Sunday, August 24, 2008

Feeling Lucky

I've always considered myself a fortunate person.  Maybe I watch too much CNN, but I've always found it easy to see stories of things going on in other people's lives and think, "I don't know how people handle it."  There are always tragedies, stories, etc. that are sad and destroy lives.  I've always thought that I'd never be able to handle something tragic.  I imagine I would curl in a ball on the floor and never be able to get up again.  I imagine Jason having to figure out how to pick me up, and how to explain to Rory the puddle her mother has become. 

I've never lost a close, close friend or family member.  I've not dealt with devastating, life-changing news.  Even now, with cancer, I don't feel I have.  I still feel so much like I'm living my normal life, just with some changes.  The day I got the news I had cancer, I was a puddle, I admit.  I was also recovering from outpatient surgery and the drugs.  But honestly, sending out the email to family and friends later that day and announcing what was going on made all the difference.  Plus, treatment thus far has been good.  I still feel very lucky. 

I've met other survivors, 20 years older than me, who have told me that it's normal to feel terrified, to wonder if I'm going to die, to wonder if I'm going to see Rory get married.  What no one has told some of these people is that it's also normal NOT to wonder about these things.  They don't cross my mind.  I have good doctors who have told me that I'm curable.  That's that.  I do what they tell me to do.  I read and learn and share.  And I live my life.  Maybe it's just that those people who are going through it when they are older don't have this sense of invincibility that comes with only being 36 and facing cancer.  Or maybe it's just something about how I'm wired.  Jason and my friends and family are often commenting on how strong I am, how well I'm handling this all, etc.  I just don't know any different.  I look around and realize I'm just fortunate.  In our house, the phrase, "You just never know what's going on in someone else's house" has become popular, as there are many, many people dealing with difficult times and situations, just like us.  Our eyes have opened with more empathy than ever. 

Friday, August 22, 2008

5 down, 1 to go

Wednesday was my 5th chemo treatment of six.  Rather than be in what they call "pods", rooms where up to 6 people are getting their treatment in lounge chairs, I got a private room with a bed.  I think they were just busy, but it was AWESOME!  I called Rebecca to see if she wanted to come visit.  Jason said, "Jill, this isn't CAMP!" but it felt like it.  I could talk on my cell phone and not worry about bothering people, etc.  There was a nice table where Jason could set up his laptop and work.  And we had a great nurse (Marilyn) who didn't screw up my IV.  Next week Jason and I will meet with the surgeon to see what's next.  They say that about 3-4 weeks after my last treatment (last treatment is Sept 10, three weeks later is Oct 1), I would have surgery.  Lumpectomy probably along with having all the lymph nodes removed from under my left armpit, which is the part that makes recovery longer.  Apparently those lymph nodes handle some kind of fluid, so you have to wear a drain for 1-3 weeks afterward until your body creates a work-around.  It limits the mobility on that side a lot, and that's the tough part of the recovery.  Then after full surgery recovery, I'll have 6 weeks of radiation, which should be much easier than chemo (though chemo has been pretty good to me).  Then, hopefully, all is good and well, maybe even finished by Christmas!!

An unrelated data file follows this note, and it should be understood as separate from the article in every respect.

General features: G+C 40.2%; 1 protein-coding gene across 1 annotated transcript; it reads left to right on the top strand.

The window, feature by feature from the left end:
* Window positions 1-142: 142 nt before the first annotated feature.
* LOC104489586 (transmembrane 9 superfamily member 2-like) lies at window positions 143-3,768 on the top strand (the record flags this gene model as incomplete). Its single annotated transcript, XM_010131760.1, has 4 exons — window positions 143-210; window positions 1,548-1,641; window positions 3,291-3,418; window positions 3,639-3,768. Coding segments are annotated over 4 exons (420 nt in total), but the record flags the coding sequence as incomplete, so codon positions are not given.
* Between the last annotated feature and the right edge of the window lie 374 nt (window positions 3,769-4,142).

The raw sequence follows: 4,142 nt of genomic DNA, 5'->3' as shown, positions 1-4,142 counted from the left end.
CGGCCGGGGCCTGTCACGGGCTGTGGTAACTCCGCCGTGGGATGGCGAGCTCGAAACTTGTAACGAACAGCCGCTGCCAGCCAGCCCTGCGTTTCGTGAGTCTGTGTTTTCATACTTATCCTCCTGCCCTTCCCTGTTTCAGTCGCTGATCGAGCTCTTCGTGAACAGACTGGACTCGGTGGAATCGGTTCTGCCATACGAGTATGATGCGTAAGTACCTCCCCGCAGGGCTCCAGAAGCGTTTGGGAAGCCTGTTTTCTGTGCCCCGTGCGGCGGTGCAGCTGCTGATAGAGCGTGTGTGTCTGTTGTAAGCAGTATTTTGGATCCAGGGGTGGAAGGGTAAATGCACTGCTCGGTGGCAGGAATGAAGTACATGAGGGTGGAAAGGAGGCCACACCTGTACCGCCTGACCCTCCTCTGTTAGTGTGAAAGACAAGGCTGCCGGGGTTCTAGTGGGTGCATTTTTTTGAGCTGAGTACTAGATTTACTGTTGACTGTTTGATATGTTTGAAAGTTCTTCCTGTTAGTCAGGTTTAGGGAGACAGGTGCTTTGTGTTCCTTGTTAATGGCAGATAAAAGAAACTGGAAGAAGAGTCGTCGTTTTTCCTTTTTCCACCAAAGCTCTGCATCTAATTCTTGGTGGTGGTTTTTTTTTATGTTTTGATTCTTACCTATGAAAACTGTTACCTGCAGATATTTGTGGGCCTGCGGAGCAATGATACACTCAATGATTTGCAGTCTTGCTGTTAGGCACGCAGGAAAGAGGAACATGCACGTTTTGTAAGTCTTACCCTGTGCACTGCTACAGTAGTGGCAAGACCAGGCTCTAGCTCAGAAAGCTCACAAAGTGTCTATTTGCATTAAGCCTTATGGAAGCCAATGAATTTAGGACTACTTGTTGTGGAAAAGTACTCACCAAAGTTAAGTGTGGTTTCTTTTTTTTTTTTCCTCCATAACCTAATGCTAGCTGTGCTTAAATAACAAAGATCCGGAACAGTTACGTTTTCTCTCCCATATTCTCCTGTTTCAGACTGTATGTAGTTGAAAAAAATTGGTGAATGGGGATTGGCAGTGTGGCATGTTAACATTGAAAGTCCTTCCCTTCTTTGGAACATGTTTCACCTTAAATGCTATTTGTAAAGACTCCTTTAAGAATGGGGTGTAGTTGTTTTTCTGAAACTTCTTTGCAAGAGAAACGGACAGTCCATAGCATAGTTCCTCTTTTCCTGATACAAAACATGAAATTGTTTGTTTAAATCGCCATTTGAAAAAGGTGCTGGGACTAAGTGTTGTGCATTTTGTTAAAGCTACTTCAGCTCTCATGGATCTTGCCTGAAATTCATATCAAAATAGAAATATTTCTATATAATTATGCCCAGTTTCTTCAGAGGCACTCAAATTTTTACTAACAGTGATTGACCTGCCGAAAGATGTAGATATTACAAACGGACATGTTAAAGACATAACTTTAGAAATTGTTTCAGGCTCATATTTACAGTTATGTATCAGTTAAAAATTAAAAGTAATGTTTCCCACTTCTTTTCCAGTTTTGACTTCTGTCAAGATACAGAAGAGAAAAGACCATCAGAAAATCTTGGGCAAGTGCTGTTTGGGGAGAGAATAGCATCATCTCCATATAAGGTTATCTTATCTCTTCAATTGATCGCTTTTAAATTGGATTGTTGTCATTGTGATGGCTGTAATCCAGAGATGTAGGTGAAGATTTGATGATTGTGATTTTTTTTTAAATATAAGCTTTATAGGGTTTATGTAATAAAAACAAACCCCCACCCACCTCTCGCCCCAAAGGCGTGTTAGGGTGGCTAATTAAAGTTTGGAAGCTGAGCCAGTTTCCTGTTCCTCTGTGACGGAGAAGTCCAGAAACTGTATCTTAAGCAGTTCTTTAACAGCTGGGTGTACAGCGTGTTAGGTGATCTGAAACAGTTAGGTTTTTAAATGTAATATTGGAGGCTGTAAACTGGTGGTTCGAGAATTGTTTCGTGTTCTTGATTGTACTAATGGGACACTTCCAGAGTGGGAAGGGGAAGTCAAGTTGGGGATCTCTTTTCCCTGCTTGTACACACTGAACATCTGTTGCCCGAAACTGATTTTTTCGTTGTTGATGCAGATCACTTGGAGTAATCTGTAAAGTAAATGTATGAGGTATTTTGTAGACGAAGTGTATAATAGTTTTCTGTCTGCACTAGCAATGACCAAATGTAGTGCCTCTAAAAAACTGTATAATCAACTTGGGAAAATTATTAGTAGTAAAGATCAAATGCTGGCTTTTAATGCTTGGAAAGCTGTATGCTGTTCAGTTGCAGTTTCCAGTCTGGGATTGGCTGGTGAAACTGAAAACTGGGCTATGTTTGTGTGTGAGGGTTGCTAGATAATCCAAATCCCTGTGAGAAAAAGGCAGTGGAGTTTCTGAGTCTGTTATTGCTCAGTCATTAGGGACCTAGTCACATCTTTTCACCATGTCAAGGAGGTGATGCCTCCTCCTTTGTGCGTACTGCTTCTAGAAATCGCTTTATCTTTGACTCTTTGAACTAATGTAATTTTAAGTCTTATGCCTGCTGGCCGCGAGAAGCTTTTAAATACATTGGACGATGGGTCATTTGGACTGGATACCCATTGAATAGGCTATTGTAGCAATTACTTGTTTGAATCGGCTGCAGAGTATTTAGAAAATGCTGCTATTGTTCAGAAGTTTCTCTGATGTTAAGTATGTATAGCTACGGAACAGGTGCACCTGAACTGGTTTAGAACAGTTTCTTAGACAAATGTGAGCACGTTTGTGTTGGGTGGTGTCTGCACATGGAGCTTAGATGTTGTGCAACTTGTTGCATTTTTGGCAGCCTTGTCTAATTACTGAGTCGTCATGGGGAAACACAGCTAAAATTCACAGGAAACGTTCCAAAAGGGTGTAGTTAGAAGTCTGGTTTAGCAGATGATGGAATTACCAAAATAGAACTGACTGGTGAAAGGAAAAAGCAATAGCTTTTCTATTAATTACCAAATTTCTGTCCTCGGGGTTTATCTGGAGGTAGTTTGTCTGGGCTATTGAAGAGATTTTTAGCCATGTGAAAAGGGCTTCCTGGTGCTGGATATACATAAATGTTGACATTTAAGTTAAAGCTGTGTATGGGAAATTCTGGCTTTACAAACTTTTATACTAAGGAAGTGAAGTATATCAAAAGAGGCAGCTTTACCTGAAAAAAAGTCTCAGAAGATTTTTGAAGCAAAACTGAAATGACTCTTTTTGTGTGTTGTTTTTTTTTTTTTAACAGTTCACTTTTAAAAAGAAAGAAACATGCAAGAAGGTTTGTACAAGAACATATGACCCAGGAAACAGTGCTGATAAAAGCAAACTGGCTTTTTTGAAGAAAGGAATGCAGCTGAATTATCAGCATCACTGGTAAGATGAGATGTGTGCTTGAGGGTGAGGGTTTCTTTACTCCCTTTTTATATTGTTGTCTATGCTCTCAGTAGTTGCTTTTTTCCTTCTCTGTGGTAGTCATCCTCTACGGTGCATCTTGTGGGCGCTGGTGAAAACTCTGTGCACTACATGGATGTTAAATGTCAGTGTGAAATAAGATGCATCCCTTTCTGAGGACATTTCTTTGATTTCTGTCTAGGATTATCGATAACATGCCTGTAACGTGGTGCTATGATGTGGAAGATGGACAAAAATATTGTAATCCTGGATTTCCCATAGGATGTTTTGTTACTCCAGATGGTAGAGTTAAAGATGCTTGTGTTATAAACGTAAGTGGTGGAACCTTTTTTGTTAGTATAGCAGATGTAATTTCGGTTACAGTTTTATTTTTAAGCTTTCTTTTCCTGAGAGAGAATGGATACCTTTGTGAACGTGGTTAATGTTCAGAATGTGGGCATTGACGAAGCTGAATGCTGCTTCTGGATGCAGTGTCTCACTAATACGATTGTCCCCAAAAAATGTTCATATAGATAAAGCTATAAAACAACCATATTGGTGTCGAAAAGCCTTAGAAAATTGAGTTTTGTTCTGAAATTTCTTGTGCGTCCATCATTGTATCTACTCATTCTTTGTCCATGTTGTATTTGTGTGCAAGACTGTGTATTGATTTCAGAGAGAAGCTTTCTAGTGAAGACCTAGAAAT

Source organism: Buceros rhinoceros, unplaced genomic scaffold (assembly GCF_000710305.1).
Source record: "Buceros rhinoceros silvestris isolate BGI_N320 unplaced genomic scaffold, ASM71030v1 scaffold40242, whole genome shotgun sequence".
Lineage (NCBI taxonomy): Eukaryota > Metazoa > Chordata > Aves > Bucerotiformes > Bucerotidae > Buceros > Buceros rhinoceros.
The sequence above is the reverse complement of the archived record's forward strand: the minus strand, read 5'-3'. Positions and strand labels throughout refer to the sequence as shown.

Thursday, August 7, 2008

Clear as a Bell

Just a quick note to let you all know that I'm doing much better.  Monday was rough, but I went to bed early and woke up Tuesday morning clear as a bell again.  Completely back to normal (insert your own joke here).  I think we were all a little surprised by Monday, but now that we know it can happen, we know how to handle it.  Thanks for all the notes, encouragement, support, and reminders of things I said or did on Monday (kidding!). 

Monday, August 4, 2008

Not Skittles and Rainbows

My friend, Ginnie, recently posted a comment on here stating that it's ok to share when everything isn't "skittles and rainbows".  First, I have to say, Ginnie, that I love that phrase and have adopted it.  Hope you don't mind.  Secondly, it's not skittles and rainbows right now.   This treatment (#4) has really hit me.  The doc said the most common side effect of treatment to build a cumulative effect is the fatigue and this one got me.  Usually on treatment day, I sleep for about 20 minutes during treatment, then just go to bed early that night.  Otherwise, I'm pretty good.  This time, I slept through half my treatment, including falling asleep while our friend Melissa was visiting us and dropping off dinner at treatment!  (Sorry, Melissa!)  I slept the whole ride home, and then about 3 hours in the afternoon.  For a few days I have to take my anti-nausea meds, which have a nice little stimulant in them, so I usually feel decent through the weekend.  This weekend, I was just a bit more tired than usual.  But today, I'm a bit of a mess.  Very tired, emotionally off track.  Not sure I've mentioned the effects of all this on my hormones before, but basically chemo sends you into menopause, so I'm sure I'm tough to be around.  I feel like I went through an accelerated menopause PLUS I'm tired.  My head is a little fuzzy, like I'm just moving slowly.  It's kind of like the hormonal roller coaster of being pregnant, but without the happy little glow.  Rory decided this weekend to be a true two-year-old and wore us all out a bit, too.  As always, family and friends are helping out, for which I am grateful.  So, keep your fingers crossed for me and send any extra energy and focus you might have my way, as I can use it.  Love you all!